Trade deals are one subject (one of the very few left) which do not break down on party line. Both the Republicans and the Democrats are split over the issue, so it's not a repeat of the usual partisan battle lines. But it is a clear defeat for Obama, who lobbied hard to very little effect.
Reaganomics, the plot to appease the rich and condemn the rest, got its comeuppance last week in President Obama's State of the Union speech. The president asked: "Will we accept an economy where only a few of us do spectacularly well?"
Paul Krugman's "Voodoo Economics, The Next Generation" does not make any more sense today than it did back in 1980 when presidential candidate G. W. Bush used this term to criticize Ronald Reagan's claim that cutting taxes on the rich would actually -- "magically" lead to greater economic growth.
For the first time in decades -- perhaps since his father denounced Ronald Reagan's voodoo economics in the 1980 primaries -- the old Republican playbook has run its course. In the chaos of today's GOP, Jeb Bush can actually write his own script.
The problem is not, as David Brooks postulates, that "Republicans like Romney often rely on an economic language that seems corporate and alien to people who do not define themselves in economic terms." The problem is that the GOP now represents those who embrace ignorance as a badge of honor.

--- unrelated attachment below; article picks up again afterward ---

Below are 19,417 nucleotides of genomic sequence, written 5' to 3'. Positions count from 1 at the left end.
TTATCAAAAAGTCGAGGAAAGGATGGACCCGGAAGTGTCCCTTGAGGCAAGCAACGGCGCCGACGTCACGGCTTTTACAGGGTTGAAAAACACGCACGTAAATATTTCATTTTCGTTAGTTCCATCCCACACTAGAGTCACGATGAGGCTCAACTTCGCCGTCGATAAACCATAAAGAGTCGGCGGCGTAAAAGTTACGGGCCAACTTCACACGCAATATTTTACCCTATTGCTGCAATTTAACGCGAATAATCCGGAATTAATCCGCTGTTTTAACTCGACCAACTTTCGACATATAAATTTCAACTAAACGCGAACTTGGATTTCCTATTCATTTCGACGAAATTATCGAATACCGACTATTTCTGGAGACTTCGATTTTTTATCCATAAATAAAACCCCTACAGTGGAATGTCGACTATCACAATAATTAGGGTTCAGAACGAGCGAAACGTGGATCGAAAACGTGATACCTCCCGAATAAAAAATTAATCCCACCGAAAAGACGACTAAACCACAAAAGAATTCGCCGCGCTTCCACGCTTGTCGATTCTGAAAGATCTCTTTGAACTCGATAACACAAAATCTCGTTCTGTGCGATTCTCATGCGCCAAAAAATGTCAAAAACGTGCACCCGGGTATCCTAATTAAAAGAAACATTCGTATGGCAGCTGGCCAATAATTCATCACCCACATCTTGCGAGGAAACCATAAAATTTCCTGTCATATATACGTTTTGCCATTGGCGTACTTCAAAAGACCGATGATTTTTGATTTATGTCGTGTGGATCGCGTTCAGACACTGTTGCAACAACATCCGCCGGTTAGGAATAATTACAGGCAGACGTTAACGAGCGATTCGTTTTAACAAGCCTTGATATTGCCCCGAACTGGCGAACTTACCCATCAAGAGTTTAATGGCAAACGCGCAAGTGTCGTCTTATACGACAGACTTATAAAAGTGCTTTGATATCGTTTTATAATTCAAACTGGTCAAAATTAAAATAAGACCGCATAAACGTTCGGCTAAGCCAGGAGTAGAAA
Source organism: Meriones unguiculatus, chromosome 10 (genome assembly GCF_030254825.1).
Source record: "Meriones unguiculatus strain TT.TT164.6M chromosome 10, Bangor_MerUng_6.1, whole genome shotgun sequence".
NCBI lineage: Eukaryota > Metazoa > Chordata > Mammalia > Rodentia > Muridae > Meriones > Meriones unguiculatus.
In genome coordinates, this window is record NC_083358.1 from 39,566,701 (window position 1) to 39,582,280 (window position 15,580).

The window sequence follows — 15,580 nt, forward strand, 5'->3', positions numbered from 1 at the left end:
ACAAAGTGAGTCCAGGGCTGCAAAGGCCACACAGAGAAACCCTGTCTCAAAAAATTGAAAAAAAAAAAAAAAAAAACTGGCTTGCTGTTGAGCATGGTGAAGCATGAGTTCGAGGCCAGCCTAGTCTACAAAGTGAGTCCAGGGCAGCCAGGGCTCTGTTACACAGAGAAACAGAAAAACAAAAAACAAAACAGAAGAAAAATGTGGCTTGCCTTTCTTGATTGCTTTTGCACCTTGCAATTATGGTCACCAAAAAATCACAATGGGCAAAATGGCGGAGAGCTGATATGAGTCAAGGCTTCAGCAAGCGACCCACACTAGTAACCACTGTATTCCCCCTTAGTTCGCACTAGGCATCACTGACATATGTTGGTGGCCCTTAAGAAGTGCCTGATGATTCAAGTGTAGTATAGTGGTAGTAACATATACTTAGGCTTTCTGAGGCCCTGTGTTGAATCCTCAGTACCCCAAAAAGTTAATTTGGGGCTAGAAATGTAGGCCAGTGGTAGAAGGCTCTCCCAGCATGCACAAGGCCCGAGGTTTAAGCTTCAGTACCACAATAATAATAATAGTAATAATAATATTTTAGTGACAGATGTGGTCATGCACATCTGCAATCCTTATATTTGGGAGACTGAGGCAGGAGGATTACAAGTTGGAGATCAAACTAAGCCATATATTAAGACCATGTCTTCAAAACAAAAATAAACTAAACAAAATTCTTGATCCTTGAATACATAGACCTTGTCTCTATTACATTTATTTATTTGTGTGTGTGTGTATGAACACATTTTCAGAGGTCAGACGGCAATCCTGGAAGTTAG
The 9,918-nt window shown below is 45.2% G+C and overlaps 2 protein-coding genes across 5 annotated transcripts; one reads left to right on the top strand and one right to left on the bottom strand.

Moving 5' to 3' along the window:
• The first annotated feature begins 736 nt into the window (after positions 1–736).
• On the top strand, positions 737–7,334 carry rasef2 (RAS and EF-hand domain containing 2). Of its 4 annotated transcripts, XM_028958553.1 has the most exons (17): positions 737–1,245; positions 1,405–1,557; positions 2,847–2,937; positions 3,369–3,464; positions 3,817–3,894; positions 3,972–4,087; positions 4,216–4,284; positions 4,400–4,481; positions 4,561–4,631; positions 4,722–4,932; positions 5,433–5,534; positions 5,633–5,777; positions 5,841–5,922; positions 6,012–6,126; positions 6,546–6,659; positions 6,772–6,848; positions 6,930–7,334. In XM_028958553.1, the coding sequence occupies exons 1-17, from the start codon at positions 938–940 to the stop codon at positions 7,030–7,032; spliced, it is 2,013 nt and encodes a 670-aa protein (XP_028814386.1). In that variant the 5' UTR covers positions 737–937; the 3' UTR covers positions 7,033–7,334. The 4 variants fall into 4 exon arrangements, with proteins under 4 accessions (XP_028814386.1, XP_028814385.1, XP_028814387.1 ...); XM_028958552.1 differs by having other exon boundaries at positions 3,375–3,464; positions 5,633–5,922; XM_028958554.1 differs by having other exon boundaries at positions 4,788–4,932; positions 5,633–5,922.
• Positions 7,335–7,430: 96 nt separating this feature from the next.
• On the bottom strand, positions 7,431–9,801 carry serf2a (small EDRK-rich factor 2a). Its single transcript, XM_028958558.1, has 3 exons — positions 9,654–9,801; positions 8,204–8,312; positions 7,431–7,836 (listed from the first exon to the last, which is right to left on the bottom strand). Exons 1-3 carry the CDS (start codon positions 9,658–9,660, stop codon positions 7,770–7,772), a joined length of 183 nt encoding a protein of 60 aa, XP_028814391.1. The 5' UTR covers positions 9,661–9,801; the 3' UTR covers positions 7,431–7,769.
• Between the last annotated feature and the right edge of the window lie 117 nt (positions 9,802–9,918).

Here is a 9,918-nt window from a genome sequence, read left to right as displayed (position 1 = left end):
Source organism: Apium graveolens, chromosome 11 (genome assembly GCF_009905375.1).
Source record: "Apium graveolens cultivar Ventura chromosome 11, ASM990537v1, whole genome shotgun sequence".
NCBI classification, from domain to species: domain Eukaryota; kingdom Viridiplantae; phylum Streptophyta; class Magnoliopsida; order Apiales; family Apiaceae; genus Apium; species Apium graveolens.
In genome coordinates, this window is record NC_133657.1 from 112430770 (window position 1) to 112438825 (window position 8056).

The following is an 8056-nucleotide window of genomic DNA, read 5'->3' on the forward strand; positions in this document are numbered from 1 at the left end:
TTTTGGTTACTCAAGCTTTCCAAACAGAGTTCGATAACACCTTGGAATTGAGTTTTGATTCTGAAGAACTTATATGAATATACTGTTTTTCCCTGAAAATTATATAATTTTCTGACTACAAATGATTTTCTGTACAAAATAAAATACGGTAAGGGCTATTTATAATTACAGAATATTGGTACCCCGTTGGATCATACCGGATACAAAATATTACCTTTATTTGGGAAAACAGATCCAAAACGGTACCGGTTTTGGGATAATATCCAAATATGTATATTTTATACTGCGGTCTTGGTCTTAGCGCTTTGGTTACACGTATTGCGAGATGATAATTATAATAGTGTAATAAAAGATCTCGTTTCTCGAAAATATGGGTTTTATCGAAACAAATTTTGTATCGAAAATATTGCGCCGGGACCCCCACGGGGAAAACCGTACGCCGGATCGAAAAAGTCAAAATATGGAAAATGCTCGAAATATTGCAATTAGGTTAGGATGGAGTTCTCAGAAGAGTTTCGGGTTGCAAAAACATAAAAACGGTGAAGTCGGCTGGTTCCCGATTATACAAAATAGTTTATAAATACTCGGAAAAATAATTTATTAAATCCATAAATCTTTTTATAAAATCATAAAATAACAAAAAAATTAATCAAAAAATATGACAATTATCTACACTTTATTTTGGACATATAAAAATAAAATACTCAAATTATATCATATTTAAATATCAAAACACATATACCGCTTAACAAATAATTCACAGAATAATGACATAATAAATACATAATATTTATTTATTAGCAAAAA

Do Americans want a government of the people by the people for the people? Or do Americans want a government of the corporations by the corporations for the corporations, one dedicated to the proposition that the rich are better than everyone else?
Imagine you are a rich person who desires more money. You could boldly ask people to give you cash, but many might suspect that you don't "need" it. So what can you do? Consider the following two tales from the world of sports and politics.
The deficit, the Social Security shortfall, difficulties with Medicare -- they could all be solved if the nation returned to taxing policies that existed under Republican President Eisenhower, when the rate on top earners was 91 percent.
Ronald Reagan took aim at so-called welfare queens as a way to make the wealthy more wealthy. He gutted social security and social programs. Variations of his bait and switch have been going on ever since.